Is this mainstay of the American barbecue canon overrated or a porcine classic?
Thu 30 Jun 2011 07.00 BSTFirst published on Thu 30 Jun 2011 07.00 BST
Felicity’s perfect ribs
Felicity’s perfect ribs. Photograph: Felicity Cloake for the Guardian
We just don’t love bones like we used to. While I’m sure that every reader of this column has a freezer full of homemade stock, is well au fait with the lamb shank and never plumps for breast when there’s thigh on offer, the real joy of bones – “picking [them] up … and chewing the sweet juicy meat still clinging to them”, as Jennifer McLagan frankly puts it in her fabulous book on the subject, Cooking on the Bone – is a sadly rare treat these days. She reckons they “satisfy a deep primal urge to eat with our fingers”; I suspect that gnawing on bones is one of the few purely textural pleasures left to us in western cuisine.
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Ribs are, of course, supreme proof of the attraction; given each serving is three-quarters bone, if we didn’t enjoy stripping off those sparse morsels of flesh, then they would have gone the way of other less meaty cuts – for who, apart from a few Fergus Henderson types, fancies chewing on a pig’s ear?
It’s not just about texture though: not only does meat cooked on the bone tend to be more flavourful, but, in marked contrast to much modern pork, that around the ribs is marbled with fat, which means it’s always succulent – even more so with spare ribs, the larger, meatier kind most familiar to us as the obligatory meat element of Mixed Starter number 2. For cooking at home, however, I prefer baby back ribs (also known as loin rack in this country: a shorter, curved cut from up near the backbone. Not only does a whole rack look more impressive but – and, at the risk of infuriating barbecue experts everywhere – I’m convinced they taste better.
We tend to think of ribs as a barbecue classic – but actually, as anyone who’s ever found themselves still desperately chewing on one long after even the wasps have given up on the party, this is a myth. Or, at least, something that’s been lost in transatlantic translation. Racks of ribs are a speciality of southern barbecue – food cooked long and slow in a pit – as opposed to British barbecue, which refers to food cooked very quickly over a hot grill. (To underline the difference, you’d be hard pushed to burn a sausage on the former.) You’re better off cooking your ribs, a cut of meat which, with its sinew and its fat, demands more than a token toasting, in the oven – something which suits the British summer down to the ground.
A simmering debate
Nigella ribs. Photograph: Felicity Cloake for the Guardian
Many older rib recipes call for the racks to be gently simmered in hot water before roasting, presumably in order to relax the tough connective tissue which holds them together. However, posters on online food forum chowhound.com are indignant at the idea, protesting that “parboiling any meat is a crime against humanity” and suggesting that such a step might make a tasty “pork broth”, but does nothing for the flavour of the ribs themselves.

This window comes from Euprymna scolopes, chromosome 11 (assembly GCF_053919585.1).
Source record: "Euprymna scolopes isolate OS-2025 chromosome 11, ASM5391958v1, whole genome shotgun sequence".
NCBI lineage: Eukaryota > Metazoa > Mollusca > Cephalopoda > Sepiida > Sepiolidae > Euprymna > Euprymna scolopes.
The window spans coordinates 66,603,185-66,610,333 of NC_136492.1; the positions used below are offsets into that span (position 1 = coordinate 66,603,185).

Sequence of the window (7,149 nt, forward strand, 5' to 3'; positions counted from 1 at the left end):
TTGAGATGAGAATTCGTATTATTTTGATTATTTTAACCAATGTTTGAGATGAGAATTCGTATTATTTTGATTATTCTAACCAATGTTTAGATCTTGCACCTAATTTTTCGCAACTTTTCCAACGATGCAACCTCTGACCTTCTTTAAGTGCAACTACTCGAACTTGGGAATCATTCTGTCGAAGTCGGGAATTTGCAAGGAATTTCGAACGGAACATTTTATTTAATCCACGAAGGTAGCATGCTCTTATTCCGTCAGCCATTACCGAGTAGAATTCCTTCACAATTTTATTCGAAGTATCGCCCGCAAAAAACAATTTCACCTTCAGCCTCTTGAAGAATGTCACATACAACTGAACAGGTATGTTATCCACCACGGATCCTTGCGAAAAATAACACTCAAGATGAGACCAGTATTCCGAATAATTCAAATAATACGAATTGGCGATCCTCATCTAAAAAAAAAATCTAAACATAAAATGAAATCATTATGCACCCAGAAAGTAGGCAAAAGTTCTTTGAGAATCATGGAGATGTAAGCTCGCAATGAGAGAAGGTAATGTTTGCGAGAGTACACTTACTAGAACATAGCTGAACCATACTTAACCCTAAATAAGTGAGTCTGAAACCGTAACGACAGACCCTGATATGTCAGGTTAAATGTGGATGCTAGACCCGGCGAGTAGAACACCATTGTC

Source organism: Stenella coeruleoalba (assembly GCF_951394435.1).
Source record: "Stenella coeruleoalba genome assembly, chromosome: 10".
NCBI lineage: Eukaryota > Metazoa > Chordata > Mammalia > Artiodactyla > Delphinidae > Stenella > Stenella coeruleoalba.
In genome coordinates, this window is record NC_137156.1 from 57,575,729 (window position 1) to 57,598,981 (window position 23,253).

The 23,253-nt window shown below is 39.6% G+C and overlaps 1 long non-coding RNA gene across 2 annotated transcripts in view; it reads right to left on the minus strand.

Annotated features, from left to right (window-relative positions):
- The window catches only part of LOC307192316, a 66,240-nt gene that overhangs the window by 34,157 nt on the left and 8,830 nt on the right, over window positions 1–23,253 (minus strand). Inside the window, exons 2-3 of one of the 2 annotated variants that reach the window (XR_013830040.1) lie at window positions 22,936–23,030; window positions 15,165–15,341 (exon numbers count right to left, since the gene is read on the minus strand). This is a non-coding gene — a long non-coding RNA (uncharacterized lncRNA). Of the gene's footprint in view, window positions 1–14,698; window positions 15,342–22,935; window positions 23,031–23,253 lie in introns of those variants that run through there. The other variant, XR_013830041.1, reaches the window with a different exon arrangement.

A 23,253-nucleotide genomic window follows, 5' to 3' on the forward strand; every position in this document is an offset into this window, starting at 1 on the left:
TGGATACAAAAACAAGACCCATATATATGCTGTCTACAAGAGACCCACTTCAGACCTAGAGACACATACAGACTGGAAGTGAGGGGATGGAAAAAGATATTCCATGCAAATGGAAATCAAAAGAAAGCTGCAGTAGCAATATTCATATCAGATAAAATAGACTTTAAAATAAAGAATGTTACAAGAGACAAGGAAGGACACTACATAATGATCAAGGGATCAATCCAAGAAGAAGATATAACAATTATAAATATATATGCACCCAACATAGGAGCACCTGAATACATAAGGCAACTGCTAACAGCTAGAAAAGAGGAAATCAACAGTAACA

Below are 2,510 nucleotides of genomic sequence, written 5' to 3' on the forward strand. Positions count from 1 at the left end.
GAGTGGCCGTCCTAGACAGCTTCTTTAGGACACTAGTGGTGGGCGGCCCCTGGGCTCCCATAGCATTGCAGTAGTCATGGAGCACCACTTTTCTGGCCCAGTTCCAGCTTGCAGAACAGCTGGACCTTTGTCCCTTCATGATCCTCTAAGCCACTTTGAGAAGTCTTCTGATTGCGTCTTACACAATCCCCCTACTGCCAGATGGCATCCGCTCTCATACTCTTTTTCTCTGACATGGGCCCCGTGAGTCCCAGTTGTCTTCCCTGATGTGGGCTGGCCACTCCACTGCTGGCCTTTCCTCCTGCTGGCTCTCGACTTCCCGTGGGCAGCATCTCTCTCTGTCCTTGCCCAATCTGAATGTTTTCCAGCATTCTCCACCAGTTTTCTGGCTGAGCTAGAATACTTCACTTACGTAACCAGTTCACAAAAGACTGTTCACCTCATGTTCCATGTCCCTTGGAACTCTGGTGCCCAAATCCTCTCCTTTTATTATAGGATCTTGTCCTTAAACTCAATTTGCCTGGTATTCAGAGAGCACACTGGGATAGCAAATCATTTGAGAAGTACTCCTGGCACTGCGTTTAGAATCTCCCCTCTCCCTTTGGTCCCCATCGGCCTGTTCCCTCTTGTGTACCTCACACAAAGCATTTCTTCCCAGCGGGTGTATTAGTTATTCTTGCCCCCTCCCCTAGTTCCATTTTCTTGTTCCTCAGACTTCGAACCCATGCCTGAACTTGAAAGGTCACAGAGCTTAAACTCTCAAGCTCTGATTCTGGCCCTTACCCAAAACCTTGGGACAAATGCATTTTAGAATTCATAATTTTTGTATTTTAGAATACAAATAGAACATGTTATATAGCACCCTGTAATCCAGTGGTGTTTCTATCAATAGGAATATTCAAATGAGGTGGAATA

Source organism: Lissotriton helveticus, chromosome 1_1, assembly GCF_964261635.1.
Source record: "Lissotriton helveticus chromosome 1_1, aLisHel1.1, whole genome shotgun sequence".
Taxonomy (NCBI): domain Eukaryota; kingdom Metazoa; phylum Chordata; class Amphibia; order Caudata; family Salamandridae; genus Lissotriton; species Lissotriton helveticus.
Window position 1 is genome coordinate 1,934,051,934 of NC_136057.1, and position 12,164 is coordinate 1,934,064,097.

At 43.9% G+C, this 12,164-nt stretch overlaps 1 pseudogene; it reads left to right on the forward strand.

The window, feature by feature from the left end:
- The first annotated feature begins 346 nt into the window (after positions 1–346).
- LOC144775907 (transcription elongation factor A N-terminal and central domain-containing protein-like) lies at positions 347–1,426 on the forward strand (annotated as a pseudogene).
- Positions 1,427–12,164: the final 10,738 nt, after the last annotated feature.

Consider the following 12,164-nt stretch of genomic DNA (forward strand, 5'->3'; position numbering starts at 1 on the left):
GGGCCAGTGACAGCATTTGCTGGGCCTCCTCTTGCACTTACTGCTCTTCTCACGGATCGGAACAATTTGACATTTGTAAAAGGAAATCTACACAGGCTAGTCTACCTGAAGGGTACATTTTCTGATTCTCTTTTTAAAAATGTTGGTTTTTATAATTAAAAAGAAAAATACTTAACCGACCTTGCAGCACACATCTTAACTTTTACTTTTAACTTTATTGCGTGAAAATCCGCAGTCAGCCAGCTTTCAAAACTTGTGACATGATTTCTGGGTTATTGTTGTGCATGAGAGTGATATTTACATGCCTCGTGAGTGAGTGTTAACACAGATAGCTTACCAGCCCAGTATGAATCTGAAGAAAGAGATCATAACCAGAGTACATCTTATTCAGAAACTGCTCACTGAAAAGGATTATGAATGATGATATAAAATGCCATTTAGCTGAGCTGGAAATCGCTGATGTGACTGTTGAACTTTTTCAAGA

The new cookbook from renowned Yorkshire butchers, the Ginger Pig, however (worth buying for the sausage roll recipe alone) boldly flies the face of such naysayers, with a recipe which calls for a half-hour pre-simmer before the racks are marinated and baked. The resulting liquid is porky smelling enough for me to doubt the wisdom of this approach, even before I taste the finished article, which is distinctly tougher than any other recipe I try – perhaps it would work better with meatier spare ribs.
How low should you go?
Food science god Harold McGee is an advocate of the long, slow cooking of ribs, baking them for 6–8 hours at an oven temperature of between 95 and 80C – “the lower the meat’s temperature, the less moisture it loses,” he says in his Curious Cook column in the New York Times, “but the longer its connective tissue takes to dissolve, too”. Ribs cooked at 60C will thus be very juicy, but, on the flip side, will take “several days” to become tender – so his method is a compromise between texture and time.
Sadly my oven won’t go low enough to give his recipe a try, but Jamie Oliver’s “truly incredible” 5-star pork ribs, from Jamie’s America, adopt a similar, if slightly faster approach, by cooking the ribs for 4¼ hours at 135C. As a contrast, I follow them up with Nigella’s Finger Lickin’ Ribs, from her book Feast, a deliberately quick recipe designed, apparently, for eating “oozy and sticky” in bed, which cooks at 200C for an hour. Jamie’s ribs are certainly far more succulent, but Nigella’s nicely caramelised, slightly crisp top is undeniably seductive.
Best of both worlds
Leiths ribs. Photograph: Felicity Cloake for the Guardian
The Leiths Meat Bible suggests a cunning third way, which has something in common with McGee’s suggestion of giving his slow-cooked ribs “a brief finishing hit of high heat or smoke on the grill”. After cooking the five-spice barbecue pork ribs in a moderate, 170C oven for 2 hours, I allow them to cool in their marinade, then finish them off on a hot barbecue “until browned and slightly charred”. This seems like the best of both worlds – the meat is tender (if not quite so silky as Jamie’s), with the kind of smoky, crunchy crust that’s barbecue at its best.